I don’t know if it has really changed. I always had the same relationship with my memories, and perhaps with the country itself. Vietnam is still a very communist country. The problems remain there after 30 years. The politics is more or less the same. There is still censorship. Of course, the economic situation is improving for the country, and it’s especially benefitting certain individuals, but you also have a lot of very poor people, so there is a much deeper divide. Cities are becoming bigger, and life has become expensive now. If I have to mention a significant change in my own relationship with Vietnam, I’d say it’s with the people. Most Vietnamese seem to be speaking about money and business all the time, and it wasn’t like that 30 years ago.
Do you think this applies also to the art scene?
The art scene has been growing, also thanks to the internet and social media. In my time there was nothing. When I lived in Vietnam, we were completely disconnected from the global art world. We thought painting in Europe was still all about portraits and still life. And when I arrived in Paris, I realized that while, of course, painting still existed, the cultural discourse around visual arts had very much evolved. I was in a bit of shock, but I liked it. I learned a lot over time and tried a lot of different mediums, but strangely I seem to always circle back to painting.
Why did you name your solo show “Tôi & Moi” at A2Z gallery?
It’s the first time I have had a show with both paintings and installations. My installation work is an extension of my painting practice, giving it another dimension. The title “Tôi & Moi” is a pun between the French “Tôi & Moi,” meaning “You and Me,” and “Tôi,” which in Vietnamese means “I.” The title encapsulates my double nature, which is Vietnamese but also French, having lived in Paris for so many years.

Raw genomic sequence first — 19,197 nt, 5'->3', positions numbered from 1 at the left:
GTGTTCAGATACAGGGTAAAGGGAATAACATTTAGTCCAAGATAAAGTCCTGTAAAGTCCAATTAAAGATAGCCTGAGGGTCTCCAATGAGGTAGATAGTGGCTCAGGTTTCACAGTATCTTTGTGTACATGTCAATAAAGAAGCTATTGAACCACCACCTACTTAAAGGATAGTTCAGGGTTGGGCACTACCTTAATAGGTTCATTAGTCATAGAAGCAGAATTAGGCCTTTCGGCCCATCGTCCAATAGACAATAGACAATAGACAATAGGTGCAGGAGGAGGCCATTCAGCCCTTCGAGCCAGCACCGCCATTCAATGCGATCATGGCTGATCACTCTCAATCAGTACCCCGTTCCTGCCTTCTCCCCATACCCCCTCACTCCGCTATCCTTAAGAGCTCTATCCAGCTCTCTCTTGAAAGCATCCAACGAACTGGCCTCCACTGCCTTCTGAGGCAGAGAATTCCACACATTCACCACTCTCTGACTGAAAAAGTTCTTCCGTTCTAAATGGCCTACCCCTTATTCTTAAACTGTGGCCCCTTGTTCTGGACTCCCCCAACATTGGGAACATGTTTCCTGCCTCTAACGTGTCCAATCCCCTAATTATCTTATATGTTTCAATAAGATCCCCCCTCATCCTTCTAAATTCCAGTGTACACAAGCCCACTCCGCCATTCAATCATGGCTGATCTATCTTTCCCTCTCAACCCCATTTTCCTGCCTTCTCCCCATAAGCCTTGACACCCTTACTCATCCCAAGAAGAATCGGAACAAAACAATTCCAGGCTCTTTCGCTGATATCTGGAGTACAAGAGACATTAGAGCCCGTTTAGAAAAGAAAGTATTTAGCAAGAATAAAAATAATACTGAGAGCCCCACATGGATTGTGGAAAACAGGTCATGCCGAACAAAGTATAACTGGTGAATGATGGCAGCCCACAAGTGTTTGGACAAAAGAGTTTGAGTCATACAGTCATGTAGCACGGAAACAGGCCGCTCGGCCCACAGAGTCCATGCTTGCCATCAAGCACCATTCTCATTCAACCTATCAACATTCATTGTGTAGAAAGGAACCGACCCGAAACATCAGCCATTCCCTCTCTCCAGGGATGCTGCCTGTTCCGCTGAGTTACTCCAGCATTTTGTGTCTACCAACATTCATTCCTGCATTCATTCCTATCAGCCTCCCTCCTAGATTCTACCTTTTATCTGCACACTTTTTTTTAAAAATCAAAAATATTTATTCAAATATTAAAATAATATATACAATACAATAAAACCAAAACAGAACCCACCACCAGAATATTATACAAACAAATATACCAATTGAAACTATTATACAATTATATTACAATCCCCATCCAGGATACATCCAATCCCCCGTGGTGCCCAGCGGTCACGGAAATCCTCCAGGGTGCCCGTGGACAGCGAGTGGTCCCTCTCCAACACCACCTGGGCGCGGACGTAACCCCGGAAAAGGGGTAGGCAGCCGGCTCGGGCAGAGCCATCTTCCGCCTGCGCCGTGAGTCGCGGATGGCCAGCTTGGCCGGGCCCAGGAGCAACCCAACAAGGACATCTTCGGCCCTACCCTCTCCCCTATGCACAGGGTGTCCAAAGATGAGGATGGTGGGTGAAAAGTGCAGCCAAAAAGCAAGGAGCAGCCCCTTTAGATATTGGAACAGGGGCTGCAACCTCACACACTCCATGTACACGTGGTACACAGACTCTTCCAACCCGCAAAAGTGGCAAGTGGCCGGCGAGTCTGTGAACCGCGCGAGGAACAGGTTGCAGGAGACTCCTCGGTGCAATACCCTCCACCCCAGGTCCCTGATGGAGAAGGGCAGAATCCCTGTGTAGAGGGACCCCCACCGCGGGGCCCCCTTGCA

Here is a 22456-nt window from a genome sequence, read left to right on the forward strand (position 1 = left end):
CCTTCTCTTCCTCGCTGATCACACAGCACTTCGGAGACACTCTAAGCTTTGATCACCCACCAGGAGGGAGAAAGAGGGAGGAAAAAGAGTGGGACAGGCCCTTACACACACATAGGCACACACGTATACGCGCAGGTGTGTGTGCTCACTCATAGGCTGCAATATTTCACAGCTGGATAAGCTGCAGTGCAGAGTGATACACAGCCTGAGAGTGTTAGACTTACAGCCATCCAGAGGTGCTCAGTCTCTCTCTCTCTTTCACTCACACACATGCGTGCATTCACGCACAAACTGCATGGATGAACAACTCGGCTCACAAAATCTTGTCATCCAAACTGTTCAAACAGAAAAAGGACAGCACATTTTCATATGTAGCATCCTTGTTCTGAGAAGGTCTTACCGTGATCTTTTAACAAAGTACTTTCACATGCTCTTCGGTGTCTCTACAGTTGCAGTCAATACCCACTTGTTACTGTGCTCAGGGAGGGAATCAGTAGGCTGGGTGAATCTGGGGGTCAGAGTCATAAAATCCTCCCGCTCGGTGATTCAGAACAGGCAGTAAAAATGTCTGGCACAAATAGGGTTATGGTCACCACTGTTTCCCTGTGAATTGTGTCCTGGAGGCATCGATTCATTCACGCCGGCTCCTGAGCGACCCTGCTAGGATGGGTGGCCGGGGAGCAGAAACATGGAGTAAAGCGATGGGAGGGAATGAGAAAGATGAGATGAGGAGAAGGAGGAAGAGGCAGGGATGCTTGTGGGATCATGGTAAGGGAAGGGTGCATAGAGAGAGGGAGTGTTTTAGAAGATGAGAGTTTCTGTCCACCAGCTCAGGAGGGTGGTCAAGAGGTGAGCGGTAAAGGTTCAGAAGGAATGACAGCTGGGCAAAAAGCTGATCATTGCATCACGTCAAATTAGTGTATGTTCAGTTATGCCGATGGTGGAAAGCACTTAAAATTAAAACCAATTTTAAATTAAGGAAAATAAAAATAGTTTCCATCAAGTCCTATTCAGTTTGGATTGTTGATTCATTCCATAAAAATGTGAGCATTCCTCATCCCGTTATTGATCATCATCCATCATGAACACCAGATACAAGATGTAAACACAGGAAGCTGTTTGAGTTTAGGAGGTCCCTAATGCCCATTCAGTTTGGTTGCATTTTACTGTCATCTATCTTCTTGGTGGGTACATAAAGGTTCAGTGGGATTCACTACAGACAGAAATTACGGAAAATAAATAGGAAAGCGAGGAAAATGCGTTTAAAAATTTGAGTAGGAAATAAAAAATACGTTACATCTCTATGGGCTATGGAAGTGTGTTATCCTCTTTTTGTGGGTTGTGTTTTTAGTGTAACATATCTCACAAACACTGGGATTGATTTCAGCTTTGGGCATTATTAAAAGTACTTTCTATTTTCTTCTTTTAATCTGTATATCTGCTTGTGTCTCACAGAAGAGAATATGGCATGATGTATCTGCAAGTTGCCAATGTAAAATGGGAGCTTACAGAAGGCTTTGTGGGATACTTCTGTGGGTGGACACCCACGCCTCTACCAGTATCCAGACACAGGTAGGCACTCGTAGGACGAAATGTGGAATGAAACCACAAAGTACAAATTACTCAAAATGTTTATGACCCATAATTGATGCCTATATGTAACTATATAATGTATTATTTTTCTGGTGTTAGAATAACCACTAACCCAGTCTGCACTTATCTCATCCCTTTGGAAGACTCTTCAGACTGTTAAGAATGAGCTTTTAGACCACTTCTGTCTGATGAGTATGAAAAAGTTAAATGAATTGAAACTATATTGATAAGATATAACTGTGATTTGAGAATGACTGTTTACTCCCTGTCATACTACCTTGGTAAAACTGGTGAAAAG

In paintings such as Programme de l’après-midi (2010) and Mémoire de la Chambre (2022), you depict the face of a smiling woman with yellow skin and red lips. Who is this figure portrayed in your paintings? Why did you choose to focus on her facial features?
In the first section of the show, dedicated to memories, there were a lot of Asian faces, as they were depicted by communist propaganda. Those frozen smiles have always been very inspiring for me. I also wanted to use the colors of propaganda posters, which were always primary colors—yellows, reds, and blues. These come directly from memories. For me, they almost transcend thought. I have an installation with suitcases, titled The luggages without destination (2011), which represent my memory of leaving Vietnam. In another painting, At the farm (2002–22), I depict people who get water on their heads, symbolizing the brainwashing we all were subjected to back in the day and the persistent ideology.
The role of memory is central in your work. What’s your own conception of memory?
It is something that grew with me—words, colors, moments that we remember as what used to be our daily life. I think that for myself the memory of my past remains intact, but at the same time it also keeps evolving, it continues to grow and come to mean different things as I acquire life experience. It informs all our present choices. I believe that one cannot live without the past.
What other shows do you have going on at the moment?
Currently, I have a show in Hanoi called “Story of Vû” on view until February 25. I’m exhibiting some paintings and installations with the theme of “irrealistic realism” to represent Vietnamese reality, which is a bit crazy or pervaded by a sense of the absurd, I would say. In March, I will also participate in a group show at A2Z Art Gallery for Art Paris 2023, at the Grand Palais Éphémère.